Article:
Friday, February 28, 2014

Bisbee, AZ

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Thursday February 27, 2014

We set out for the historic mining town of Bisbee Arizona this morning.  Easily one of our favorite towns in the West, we will always go out of our way to see it again.  

Bisbee is located on Arizona route 80 less than 10 miles from the Mexican border.  The town is the southernmost "mile high city" in the US at 5,538 feet.

The town is crowded into a series of narrow valleys with very steep hillsides all around, making buildable space a rare comodity.  The buildings that are here optiize the amount of land available

Roofs nearly touch, there are very few streets, tiny yards or no yards at all, lots of stairs and paths.

After the mine shut down in the seventies, artists adopted the area and began to congregate here.  Bisbee has many art galleries, gem and Jewely stores, and stores that sell whimsical creations of stone, metal, clay and glass.  This storefront is decorated with bottlecaps- each one carefully nailed into place by the artists hand.

Here is a minivan that has been decorated over every inch to reflect this artists concept of what is missing in Detroit's line-up.

The Lavender Pit Mine here in Bisbee, and the New Cornellia Mine in Ajo, were both owned by Phelps Dodge, and both converted from a tunneling mine to open pit.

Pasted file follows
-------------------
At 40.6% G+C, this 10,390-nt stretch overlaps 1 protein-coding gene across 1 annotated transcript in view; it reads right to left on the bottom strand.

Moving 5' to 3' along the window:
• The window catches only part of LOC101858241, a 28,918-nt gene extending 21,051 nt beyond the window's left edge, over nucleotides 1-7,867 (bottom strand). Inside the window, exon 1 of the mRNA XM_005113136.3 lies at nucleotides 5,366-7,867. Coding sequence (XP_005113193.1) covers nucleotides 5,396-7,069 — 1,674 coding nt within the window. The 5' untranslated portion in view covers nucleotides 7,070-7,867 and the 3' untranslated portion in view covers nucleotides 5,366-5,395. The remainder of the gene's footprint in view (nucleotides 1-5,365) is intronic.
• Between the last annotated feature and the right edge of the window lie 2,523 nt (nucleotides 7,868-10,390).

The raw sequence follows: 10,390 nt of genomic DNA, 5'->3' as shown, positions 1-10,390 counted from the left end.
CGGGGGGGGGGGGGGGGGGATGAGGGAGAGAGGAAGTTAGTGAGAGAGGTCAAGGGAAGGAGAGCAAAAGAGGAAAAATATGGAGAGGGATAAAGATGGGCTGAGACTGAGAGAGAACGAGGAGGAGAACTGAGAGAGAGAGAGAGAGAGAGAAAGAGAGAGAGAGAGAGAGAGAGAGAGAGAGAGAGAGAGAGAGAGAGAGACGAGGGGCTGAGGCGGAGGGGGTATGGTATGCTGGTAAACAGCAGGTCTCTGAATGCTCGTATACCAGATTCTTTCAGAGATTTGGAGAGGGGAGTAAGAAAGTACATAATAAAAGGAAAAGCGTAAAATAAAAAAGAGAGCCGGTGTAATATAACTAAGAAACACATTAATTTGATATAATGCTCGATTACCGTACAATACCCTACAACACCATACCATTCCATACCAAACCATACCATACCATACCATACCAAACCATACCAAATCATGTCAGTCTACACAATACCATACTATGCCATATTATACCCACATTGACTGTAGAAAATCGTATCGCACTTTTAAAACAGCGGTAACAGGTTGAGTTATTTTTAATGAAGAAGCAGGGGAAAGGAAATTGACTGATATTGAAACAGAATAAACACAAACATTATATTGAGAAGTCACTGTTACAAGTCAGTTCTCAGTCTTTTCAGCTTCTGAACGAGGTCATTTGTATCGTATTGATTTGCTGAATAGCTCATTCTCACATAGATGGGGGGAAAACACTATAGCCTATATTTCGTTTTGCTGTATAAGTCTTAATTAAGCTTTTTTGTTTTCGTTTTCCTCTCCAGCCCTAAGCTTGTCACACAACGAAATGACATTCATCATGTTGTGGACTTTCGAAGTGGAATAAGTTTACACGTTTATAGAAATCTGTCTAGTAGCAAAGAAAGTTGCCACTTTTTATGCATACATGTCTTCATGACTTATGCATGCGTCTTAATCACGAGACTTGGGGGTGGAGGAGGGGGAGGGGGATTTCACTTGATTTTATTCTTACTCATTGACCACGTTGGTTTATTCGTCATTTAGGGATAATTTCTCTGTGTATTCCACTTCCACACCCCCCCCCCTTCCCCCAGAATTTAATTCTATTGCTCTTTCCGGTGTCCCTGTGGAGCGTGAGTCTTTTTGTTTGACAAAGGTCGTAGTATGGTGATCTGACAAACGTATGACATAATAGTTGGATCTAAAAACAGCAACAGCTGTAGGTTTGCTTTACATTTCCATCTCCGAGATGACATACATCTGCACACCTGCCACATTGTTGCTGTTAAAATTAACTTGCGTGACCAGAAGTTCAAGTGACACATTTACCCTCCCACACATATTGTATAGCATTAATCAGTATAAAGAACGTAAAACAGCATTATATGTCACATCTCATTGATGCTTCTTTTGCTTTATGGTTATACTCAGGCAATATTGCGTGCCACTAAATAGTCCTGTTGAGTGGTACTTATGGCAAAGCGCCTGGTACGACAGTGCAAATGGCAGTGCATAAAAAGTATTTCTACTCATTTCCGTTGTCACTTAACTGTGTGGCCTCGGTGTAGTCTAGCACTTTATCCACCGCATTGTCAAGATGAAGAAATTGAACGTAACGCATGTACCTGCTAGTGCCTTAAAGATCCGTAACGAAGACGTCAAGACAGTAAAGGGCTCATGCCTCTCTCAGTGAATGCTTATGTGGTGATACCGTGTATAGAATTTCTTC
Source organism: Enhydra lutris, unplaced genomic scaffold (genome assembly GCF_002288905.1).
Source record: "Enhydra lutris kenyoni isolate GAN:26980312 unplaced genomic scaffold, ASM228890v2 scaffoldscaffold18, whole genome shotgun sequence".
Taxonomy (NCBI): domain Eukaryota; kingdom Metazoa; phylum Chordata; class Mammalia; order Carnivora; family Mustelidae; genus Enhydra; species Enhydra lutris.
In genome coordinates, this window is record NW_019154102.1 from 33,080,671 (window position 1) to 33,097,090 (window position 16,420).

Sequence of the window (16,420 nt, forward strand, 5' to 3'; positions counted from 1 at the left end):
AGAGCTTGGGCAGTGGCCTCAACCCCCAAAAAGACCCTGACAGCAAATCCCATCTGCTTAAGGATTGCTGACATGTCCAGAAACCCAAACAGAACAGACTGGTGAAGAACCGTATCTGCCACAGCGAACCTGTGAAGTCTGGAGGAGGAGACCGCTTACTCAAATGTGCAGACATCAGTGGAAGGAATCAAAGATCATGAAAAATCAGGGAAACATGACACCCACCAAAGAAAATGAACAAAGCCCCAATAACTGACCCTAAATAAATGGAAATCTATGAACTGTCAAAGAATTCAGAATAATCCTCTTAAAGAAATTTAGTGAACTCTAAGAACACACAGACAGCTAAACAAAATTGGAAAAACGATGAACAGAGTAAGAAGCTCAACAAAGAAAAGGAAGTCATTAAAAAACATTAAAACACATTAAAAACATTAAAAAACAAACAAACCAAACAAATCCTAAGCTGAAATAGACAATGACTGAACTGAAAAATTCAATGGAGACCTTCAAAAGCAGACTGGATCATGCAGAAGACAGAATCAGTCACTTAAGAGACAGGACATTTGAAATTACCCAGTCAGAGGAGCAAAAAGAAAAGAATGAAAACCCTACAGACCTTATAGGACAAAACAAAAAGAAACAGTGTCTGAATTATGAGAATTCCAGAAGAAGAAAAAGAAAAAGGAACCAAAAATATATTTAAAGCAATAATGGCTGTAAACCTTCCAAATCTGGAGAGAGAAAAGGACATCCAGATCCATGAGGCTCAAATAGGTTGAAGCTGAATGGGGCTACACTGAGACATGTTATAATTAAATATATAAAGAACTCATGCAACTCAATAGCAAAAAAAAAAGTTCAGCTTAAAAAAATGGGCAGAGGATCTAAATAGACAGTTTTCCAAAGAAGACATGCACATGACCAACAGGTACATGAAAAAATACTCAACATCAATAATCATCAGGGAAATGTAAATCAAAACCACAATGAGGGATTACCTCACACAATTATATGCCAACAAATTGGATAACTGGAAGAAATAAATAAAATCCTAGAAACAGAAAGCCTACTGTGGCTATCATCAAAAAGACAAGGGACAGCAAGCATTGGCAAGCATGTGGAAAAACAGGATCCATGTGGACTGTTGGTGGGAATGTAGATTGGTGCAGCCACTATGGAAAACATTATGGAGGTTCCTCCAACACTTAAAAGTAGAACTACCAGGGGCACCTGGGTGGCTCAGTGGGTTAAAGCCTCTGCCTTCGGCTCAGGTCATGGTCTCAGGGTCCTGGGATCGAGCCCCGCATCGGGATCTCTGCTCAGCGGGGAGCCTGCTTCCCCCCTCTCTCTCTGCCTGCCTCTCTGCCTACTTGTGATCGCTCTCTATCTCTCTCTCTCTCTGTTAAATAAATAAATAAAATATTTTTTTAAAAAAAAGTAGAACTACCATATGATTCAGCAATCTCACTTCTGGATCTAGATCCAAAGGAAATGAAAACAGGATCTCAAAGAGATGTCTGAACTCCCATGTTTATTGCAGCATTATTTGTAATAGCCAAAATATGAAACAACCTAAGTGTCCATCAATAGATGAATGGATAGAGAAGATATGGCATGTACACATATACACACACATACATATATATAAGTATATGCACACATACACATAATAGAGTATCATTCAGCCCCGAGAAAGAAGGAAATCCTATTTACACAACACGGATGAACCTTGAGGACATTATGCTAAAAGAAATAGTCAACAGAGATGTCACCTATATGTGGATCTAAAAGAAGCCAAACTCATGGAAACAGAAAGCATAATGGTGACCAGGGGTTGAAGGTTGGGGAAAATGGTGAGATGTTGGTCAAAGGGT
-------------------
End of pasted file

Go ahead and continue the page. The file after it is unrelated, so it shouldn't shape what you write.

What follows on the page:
The Bisbee area was a collection of small towns, of which Bisbee is the main survivor.  Just on the south edge of the large pit is the remnants of the town of Lowell.  The whole town of Lowell was purchased by the mine in the early 1900s and much of the town was leveled to make way for the mine.  All that is left of Lowell is this one street where the buildings are mostly empty, but many are decked out in period furnishings- at least what you can see from the street.  The nearby town of Warren was also purchased by the mine and incorporated into the town of Bisbee.  Warren survived and has re-asserted it's own personality of late.  

Joan and I decided to have lunch at one of Bisbee's famous landmarks the Copper Queen Hotel in Old Downtown.

They have a very nice dining area on the patio in front of the hotel, the food was delicious.

We hiked up several of the narrow streets taking pictures left and right.  We marveled at the creativity and tenacity of these residents.  Many of the houses litterally cling to the hillsides.

Rock and concrete walls serve to hold everything together- and forget about parking- the space is too valuable, a house with a carport or garage is a very valuable comodity.

Your Traveling Friends

Joan and Jeff

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